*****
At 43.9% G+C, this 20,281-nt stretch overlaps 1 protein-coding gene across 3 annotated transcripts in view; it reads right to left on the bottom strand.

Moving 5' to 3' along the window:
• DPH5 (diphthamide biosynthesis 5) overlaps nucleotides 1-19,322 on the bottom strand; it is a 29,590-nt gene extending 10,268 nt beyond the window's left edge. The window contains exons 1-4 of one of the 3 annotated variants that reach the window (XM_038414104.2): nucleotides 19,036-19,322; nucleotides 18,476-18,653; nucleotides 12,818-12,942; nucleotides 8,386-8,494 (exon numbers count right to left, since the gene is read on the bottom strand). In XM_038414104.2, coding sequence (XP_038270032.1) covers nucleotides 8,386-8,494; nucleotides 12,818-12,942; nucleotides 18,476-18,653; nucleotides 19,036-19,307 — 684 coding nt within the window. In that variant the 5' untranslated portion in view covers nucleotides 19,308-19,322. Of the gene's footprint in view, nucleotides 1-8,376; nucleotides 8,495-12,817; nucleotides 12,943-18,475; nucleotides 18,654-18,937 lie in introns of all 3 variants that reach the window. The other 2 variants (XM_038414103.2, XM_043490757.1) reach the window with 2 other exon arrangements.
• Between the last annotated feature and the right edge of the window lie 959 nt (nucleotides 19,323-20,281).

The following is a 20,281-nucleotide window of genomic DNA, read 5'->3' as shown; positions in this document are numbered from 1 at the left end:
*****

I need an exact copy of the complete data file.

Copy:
At 43.9% G+C, this 20,281-nt stretch overlaps 1 protein-coding gene across 3 annotated transcripts in view; it reads right to left on the bottom strand.

Moving 5' to 3' along the window:
• DPH5 (diphthamide biosynthesis 5) overlaps nucleotides 1-19,322 on the bottom strand; it is a 29,590-nt gene extending 10,268 nt beyond the window's left edge. The window contains exons 1-4 of one of the 3 annotated variants that reach the window (XM_038414104.2): nucleotides 19,036-19,322; nucleotides 18,476-18,653; nucleotides 12,818-12,942; nucleotides 8,386-8,494 (exon numbers count right to left, since the gene is read on the bottom strand). In XM_038414104.2, coding sequence (XP_038270032.1) covers nucleotides 8,386-8,494; nucleotides 12,818-12,942; nucleotides 18,476-18,653; nucleotides 19,036-19,307 — 684 coding nt within the window. In that variant the 5' untranslated portion in view covers nucleotides 19,308-19,322. Of the gene's footprint in view, nucleotides 1-8,376; nucleotides 8,495-12,817; nucleotides 12,943-18,475; nucleotides 18,654-18,937 lie in introns of all 3 variants that reach the window. The other 2 variants (XM_038414103.2, XM_043490757.1) reach the window with 2 other exon arrangements.
• Between the last annotated feature and the right edge of the window lie 959 nt (nucleotides 19,323-20,281).

The following is a 20,281-nucleotide window of genomic DNA, read 5'->3' as shown; positions in this document are numbered from 1 at the left end: